BP Group Chief Executive Bob Dudley, Andrew Milligan/PA Wire/Press Association Images

BP reports gains despite payments after Gulf spill

The company reports that it has raised its quarterly dividend by 14 per cent, even after making payments to compensate for the disastrous oil spill in the Gulf of Mexico.

BP PLC HAS raised its quarterly dividend by 14 per cent after posting double-digit gains in profit and revenue in the last three months of 2011 despite further big payments to compensate for the disastrous oil spill in the Gulf of Mexico.

BP also said today that it expects to complete payments to the Gulf of Mexico Trust Fund this year to cover its liability for damage from the massive blowout of the Macondo well in April 2010.

For the three months ending Dec.ember 31 2010, BP reported a profit of $7.69 billion (€5.86 billion), up 38 percent from the $5.57 billion  (€4.25 billion) posted a year earlier. Revenue was up 15 percent at $96.3 billion (€73.5 billion).

Replacement cost profit, a closely watched industry measure, was 65 percent higher at $7.6 billion (€5.8 billion).

“2012 will be a year of increasing investment and milestones as we build on the foundations laid last year,” said CEO Bob Dudley.

As we move through 2013 and 2014, we expect financial momentum will build as we complete payments into the Gulf of Mexico Trust Fund, restore high-value production and bring new projects on stream.

For the full year, BP reported a profit of $39.8 billion (€30.37 billion) compared to a loss of $3.7 billion (€2.82 billion) in 2010; replacement cost profit was $23.9 billion (€18.2 billion) compared with a loss of $4,914 million (€3,750 million) in the previous year.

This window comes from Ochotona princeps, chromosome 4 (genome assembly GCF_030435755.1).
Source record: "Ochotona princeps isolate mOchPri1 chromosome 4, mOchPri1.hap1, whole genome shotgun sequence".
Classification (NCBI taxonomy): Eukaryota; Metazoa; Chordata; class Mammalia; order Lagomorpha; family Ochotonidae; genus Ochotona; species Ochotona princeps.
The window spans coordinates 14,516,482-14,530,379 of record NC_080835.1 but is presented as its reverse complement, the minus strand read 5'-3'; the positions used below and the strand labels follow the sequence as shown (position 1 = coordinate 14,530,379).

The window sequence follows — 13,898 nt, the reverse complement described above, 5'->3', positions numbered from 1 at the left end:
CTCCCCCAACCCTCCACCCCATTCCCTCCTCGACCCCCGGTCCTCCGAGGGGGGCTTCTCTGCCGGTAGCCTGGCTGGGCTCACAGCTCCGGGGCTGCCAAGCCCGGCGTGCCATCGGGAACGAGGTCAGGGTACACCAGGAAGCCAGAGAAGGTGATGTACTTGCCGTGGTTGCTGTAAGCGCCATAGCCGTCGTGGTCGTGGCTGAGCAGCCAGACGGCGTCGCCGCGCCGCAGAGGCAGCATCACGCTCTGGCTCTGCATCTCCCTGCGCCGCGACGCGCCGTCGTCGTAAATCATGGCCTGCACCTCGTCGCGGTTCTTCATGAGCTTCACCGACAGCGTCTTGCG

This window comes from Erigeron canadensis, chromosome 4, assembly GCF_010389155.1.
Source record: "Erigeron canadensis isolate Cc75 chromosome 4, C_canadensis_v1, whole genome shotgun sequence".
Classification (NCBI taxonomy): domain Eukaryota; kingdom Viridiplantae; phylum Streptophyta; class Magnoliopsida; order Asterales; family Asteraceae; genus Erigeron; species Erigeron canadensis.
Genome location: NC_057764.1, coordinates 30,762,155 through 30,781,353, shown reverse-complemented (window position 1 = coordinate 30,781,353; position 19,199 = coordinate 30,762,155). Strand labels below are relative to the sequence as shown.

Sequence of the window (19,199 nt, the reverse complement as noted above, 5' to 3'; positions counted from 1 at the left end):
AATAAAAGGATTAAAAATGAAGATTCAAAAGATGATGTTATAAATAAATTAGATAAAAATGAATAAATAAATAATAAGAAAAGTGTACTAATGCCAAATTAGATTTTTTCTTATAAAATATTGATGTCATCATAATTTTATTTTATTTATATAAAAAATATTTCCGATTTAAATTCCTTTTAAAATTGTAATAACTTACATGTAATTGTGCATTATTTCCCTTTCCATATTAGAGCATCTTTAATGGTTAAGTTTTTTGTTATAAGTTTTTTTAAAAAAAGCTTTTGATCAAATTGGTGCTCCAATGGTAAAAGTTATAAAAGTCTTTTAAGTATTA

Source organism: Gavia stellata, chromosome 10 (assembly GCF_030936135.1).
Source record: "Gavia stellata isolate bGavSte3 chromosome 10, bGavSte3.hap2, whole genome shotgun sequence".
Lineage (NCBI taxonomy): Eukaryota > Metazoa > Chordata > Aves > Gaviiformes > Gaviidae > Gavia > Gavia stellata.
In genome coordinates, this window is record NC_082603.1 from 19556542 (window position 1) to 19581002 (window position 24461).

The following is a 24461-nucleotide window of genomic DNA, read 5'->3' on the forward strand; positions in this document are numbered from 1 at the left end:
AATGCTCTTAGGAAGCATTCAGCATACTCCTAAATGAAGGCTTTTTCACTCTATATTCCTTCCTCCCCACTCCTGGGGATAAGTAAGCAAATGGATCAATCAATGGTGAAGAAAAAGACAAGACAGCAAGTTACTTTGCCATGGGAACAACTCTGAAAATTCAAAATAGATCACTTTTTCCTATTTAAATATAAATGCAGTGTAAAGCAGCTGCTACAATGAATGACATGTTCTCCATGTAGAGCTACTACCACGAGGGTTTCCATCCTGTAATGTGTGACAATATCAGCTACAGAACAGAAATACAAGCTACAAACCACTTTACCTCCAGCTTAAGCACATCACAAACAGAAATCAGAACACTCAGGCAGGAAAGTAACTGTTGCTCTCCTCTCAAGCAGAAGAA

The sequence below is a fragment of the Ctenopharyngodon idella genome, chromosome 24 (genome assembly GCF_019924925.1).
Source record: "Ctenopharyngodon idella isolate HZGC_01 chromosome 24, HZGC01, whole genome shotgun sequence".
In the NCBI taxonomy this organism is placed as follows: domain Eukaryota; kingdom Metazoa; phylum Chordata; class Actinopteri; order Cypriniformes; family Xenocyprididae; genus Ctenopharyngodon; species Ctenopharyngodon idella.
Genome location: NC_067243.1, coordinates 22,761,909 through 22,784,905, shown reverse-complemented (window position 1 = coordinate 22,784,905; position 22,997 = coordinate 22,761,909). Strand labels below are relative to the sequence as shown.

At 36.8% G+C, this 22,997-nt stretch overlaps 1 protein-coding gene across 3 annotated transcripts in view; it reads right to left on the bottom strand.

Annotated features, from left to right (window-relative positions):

And as of December 31, the cumulative charges paid from the Gulf Trust fund amounted to $14.5 billion (€11.06 billion).

The hike in the quarterly dividend, to 8 cents per share, is the first increase since BP resumed paying dividends a year ago.

BP shares were up 0.3 percent in early trading in London at 4.91 pounds (€5.91).

BP faces its day in court in New Orleans on February 27 with the opening of a limitation and liability trial over the spill.

BP PLC, rig owner Transocean Ltd and cement contractor Halliburton Co have been fighting each other over who was responsible for causing the blowout, which was finally halted in July, 2010. US investigators have said that BP bears ultimate responsibility for the spill, but has faulted all three companies to some degree.

BP has reached settlements with some of its partners and contractors including $4 billion (€3.05 billion) from Anadarko Petroleum Corp, which had a 25 percent stake in the well: $1.1 billion (€0.83 billion) from MOEX, which had a 10 percent stake; and $75 million (€57.22 million) from Weatherford International Ltd. which supplied casing components.

“As I have said before, we are prepared to settle if we can do so on fair and reasonable terms, but equally, if this is not possible, we are preparing vigorously for trial,” Dudley said.

BP says it currently has five deepwater rigs working on BP-operated fields in the Gulf of Mexico plus an appraisal well. It expects to have three more rigs working in the Gulf by the end of the year.

- Robert Barr

Associated Foreign Press
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